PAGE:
Selected External Resources

Health and community impacts

Response and recovery tools

  • Guidance for the environmental public health management of crude oil incidents  (Health Canada, 2018)
    This guidance document provides detailed guidance for public health personnel involved in responses to crude oil spills. This document resulted from collaboration between the NCCEH and Health Canada and provides information on crude oil, its hazards, and its potential effects on health. The focus is primarily on acute exposure resulting from major incidents.
  • Oil Spills Resource Page (National Institute of Environmental Health Sciences, nd)
    This web page provide numerous resources regarding the management and clean-up of oil spills. The primary focus is occupational health and safety training for responders and clean-up workers, as well as links to other American federal agencies that are involved in spill responses. Additional resources from NIOSH on protecting workers can be found here.
  • Seafood Safety After an Oil Spill (NOAA, 2019)
    This web page provides tools and guidance documents to food safety personnel attempting to assess the safety of seafood products potentially impacted by an oil spill.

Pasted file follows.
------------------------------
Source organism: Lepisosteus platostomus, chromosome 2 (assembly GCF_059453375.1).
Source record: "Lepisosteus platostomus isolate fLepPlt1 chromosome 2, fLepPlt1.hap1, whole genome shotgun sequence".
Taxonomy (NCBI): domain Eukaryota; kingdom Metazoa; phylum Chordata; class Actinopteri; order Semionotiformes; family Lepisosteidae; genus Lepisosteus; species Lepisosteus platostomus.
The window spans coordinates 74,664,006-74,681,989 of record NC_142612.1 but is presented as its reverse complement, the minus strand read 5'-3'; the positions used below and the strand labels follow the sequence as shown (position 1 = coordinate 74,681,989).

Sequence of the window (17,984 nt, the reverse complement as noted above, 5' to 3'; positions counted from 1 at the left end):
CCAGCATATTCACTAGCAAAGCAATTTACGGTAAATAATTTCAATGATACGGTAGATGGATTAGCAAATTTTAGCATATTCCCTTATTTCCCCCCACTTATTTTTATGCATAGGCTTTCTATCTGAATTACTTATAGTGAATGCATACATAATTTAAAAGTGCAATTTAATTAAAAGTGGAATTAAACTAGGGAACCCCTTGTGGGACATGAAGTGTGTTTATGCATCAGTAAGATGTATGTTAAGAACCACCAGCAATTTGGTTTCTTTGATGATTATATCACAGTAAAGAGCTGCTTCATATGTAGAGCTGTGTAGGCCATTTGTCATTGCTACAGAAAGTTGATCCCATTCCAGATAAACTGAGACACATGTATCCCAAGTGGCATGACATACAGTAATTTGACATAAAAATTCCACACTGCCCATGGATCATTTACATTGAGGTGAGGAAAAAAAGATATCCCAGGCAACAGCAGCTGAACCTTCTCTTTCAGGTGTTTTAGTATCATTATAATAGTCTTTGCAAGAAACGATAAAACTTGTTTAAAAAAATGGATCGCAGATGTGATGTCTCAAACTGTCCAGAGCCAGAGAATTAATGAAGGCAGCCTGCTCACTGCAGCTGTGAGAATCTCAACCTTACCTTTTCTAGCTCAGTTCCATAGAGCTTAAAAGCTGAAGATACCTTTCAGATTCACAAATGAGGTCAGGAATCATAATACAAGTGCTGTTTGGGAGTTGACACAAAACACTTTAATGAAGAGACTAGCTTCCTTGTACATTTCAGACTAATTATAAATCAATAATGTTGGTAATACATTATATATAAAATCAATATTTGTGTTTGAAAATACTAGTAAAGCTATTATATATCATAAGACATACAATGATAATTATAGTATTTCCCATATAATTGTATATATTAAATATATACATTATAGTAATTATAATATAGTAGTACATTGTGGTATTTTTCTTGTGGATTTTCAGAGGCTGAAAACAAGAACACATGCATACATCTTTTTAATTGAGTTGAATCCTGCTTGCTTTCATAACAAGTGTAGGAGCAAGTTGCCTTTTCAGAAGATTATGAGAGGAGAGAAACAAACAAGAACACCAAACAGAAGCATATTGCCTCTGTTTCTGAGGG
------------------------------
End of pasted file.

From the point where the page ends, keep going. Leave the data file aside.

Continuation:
• Creating a world-leading response system (Indigenous Marine Response Centre (IMRC), Heiltsuk Tribal Council, 2017)
    After the Nathan E. Stewart oil spill, it was clear that the current oil spill response capacity of the central coast of BC was inadequate and unsafe. This report highlights where the need for response capability is most urgent and outlines a plan for an Indigenous Marine Response Centre (IMRC) near Bella Bella to address this need. This is accompanied by an investigation report, detailing the 48-hours after the grounding of the Nathan E. Stewart and the spill that followed. It also outlines the response efforts by the Heiltsuk, and the attendance of other organizations.
  • Communication Practices for Oil Spills: Stakeholder Engagement During Preparedness and Response (Walker et al., 2015)
    This academic article usefully summarizes some of the risk communication challenges around oil spills and lays out five “engagement practices” to facilitate communication with the public using the Deepwater Horizon disaster as a case study.
  • Reassuring or Risky: The Presentation of Seafood Safety in the Aftermath of the British Petroleum Deepwater Horizon Oil Spill (Greiner et al. 2013)
    This article examines news media coverage of seafood safety after the Deepwater Horizon oil spill, and discusses the complexity inherent to balancing food risk messaging against other environmental and economic risks. A public health approach to communicating seafood safety and risk is provided.
  • Planning for the Human Dimensions of Oil Spills and Spill Response (Webler, 2010)
    This article, which is targeted at emergency planners, provides an approach to incorporate the effects of oil spills on humans beyond the traditional public health focus on physical health impacts.

This list is not intended to be exhaustive. Omission of a resource does not preclude it from having value.

Last updatedSep 25, 2019